The Godino twins stand with their wives in front of Rolls-Royce Phantom.
Lucio and Simplicio are pictured with their wives in front of a Rolls-Royce Phantom.

That winter, Lucio became ill with rheumatic fever after playing in Greenville, North Carolina. A press gaggle gathered to gawk at a private hospital to see what was unfolding to the twins, which ultimately resulted in Lucio dying. Some even believed the case was a twisted publicity stunt.

A surgeon stepped in after the death and conducted the “first operation of its kind” in separating adult conjoined twins, according to the TIME article.

Simplicio died 12 days after the operation from cerebrospinal meningitis.

“Some people say of a broken heart,” Villaver noted.

As for why there is an information shortage on the twins today, Villaver’s theory is that the failed medical experiment required those in power to bury the story and its fatal failure. He also pointed out the outdated and discriminatory label of “Siamese twins” used by Western media.

“It was almost a botched surgery they tried to sweep under the rug. How can you hide a famous botch? Well, you don’t cover it,” Villaver said. “Rayvon Fouché told me that the silence in the archives speaks volumes of who the archive is meant to preserve and protect.”

‘It’s a ghost story’

The 11-track tape clocks in with a run time of slightly under 32 minutes. It is precise and fluid. There are no filler tracks as the musical technician weaves a life tale of the Godino twins leading up to their deaths, with odes on love and the rarity of owning a Rolls-Royce Phantom as minorities at the time. A penultimate track titled “Farewell” imagines the final conversation between Lucio and Simplicio before being severed.

“This is an experiment I doubt we’ll endure,” Villaver raps as Simplicio. “Scalpels’ blades so cold on our backs. Tearing us apart, yet the soul’s intact.”

Villaver croons through some songs while others sample circus music and the Kubing, a jaw harp from the Philippines.

“I’m a filter and vessel for their story to come through,” he said. “It gives people something to listen to that speaks on their lived experience that takes them on that journey to bring noise and resurface the story of musicians who have been virtually erased. It’s a ghost story, if you will, and I’m the medium.”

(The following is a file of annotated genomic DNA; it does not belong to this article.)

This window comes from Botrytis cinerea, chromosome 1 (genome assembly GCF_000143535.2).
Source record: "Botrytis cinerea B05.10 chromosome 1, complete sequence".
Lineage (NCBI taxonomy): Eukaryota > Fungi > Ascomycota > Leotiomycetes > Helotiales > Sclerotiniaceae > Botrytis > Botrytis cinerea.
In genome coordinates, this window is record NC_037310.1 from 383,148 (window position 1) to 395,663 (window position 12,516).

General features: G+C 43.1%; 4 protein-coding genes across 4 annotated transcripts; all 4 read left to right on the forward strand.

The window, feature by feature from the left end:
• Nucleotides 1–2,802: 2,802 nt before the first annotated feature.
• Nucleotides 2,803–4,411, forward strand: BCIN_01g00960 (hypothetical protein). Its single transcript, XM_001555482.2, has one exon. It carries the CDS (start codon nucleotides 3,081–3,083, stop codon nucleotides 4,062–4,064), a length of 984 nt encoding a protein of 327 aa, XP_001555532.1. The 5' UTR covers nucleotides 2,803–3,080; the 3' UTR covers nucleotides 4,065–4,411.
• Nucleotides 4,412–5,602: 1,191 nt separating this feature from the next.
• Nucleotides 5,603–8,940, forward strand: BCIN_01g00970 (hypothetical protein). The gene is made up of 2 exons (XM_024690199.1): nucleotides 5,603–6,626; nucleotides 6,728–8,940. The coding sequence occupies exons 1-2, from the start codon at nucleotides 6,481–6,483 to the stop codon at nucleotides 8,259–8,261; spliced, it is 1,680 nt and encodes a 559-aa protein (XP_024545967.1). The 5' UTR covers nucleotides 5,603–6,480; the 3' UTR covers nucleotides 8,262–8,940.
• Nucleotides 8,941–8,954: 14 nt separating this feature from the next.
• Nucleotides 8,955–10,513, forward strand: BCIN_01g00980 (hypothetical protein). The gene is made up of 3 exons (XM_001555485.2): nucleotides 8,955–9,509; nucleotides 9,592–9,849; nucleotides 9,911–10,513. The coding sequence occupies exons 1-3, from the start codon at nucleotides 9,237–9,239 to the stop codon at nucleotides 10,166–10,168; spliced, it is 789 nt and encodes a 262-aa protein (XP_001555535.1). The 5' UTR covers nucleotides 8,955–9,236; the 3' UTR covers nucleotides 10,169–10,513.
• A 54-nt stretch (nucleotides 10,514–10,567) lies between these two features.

Production began in August 2022, with Villaver grinding out a week of isolated recording sessions in the summer of 2023. He left West Lafayette for Clemson to begin his assistant professorship last fall, which connected him with senior Performing Arts major TJ Rounds. The two have a unique bond, as Rounds mixed the project beginning in October. He finished in mid-January.

TJ Rounds and Melvin Villaver pose for a picture in front of a mixing board in the Brooks Center for the Performing Arts.
Senior Performing Arts major TJ Rounds, left, pictured with Melvin Villaver in a studio within the Brooks Center for the Performing Arts.

Villaver praised Rounds as being “very intentional about ensuring everything sounded good.”

The cover art of "Harmonic Resurgence."

“I greatly appreciate that I contributed to such an impactful album by Dr. Villaver,” Rounds said. “When I was first given the opportunity last fall to mix ‘Harmonic Resurgence,’ I was excited that I could put conceptual meaning in almost every production technique used about the Godino twins’ story.

“In context, I would create ‘scenes’ within each song that would match the duality between the Godino twins and modern social issues,” he continued. “It’s remarkable that Dr. Villaver, a creative and professor, prepared archived materials for contemporary re-issue. I’m very grateful for assisting his creative vision in reclaiming the Godino twins’ story and musical journey.” 

“Harmonic Resurgence” can be streamed on Apple Music, Audio Mack, Bandcamp, Soundcloud and Spotify.